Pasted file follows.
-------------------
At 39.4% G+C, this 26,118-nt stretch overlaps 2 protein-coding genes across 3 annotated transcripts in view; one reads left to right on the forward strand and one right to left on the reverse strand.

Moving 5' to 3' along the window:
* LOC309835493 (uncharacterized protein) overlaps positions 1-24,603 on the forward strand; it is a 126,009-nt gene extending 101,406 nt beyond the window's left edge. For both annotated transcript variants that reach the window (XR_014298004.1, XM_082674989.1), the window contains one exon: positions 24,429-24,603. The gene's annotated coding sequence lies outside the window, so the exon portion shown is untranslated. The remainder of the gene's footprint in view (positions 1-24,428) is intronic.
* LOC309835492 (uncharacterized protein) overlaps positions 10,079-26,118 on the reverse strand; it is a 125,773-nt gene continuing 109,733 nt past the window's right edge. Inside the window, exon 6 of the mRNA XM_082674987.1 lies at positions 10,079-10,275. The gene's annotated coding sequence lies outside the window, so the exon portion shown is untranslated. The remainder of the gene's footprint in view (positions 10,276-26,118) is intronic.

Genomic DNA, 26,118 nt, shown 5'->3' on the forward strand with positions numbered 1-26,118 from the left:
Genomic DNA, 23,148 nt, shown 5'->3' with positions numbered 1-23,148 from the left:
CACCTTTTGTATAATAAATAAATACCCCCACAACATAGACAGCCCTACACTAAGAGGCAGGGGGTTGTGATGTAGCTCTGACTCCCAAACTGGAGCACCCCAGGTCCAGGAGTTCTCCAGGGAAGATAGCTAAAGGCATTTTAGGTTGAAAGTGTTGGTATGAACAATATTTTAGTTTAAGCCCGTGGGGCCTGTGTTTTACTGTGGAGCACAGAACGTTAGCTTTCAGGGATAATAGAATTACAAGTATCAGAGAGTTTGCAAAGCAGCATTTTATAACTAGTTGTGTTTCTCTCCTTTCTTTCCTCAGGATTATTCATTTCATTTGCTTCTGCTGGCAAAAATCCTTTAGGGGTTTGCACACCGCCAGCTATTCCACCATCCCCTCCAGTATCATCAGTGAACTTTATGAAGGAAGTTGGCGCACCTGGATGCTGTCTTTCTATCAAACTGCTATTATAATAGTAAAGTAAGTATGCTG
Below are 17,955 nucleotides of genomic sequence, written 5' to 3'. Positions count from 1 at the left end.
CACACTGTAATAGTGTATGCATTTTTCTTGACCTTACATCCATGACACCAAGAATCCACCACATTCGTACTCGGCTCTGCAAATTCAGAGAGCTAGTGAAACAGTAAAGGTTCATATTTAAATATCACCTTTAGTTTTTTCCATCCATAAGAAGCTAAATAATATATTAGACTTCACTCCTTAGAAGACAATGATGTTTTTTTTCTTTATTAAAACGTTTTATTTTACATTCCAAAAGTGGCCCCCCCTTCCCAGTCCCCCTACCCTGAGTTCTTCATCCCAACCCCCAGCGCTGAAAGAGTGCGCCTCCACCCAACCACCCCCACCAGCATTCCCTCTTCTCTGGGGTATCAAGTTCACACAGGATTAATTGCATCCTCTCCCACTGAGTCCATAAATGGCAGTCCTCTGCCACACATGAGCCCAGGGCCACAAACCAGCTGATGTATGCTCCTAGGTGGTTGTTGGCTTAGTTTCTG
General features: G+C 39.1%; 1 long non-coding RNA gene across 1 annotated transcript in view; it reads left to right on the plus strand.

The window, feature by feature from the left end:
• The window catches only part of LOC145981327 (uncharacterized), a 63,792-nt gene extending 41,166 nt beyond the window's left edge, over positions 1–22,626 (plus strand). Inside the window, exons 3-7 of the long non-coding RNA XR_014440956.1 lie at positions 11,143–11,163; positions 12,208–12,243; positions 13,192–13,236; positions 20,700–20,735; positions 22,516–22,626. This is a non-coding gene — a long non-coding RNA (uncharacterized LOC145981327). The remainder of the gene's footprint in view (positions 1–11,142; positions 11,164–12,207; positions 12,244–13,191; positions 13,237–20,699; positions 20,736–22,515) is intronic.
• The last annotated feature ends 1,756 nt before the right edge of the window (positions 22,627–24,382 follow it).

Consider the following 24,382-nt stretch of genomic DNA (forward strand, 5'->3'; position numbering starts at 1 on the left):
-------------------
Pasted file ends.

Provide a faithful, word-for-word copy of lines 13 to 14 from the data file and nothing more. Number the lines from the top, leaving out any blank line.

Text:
• The last annotated feature ends 1,756 nt before the right edge of the window (positions 22,627–24,382 follow it).

Consider the following 24,382-nt stretch of genomic DNA (forward strand, 5'->3'; position numbering starts at 1 on the left):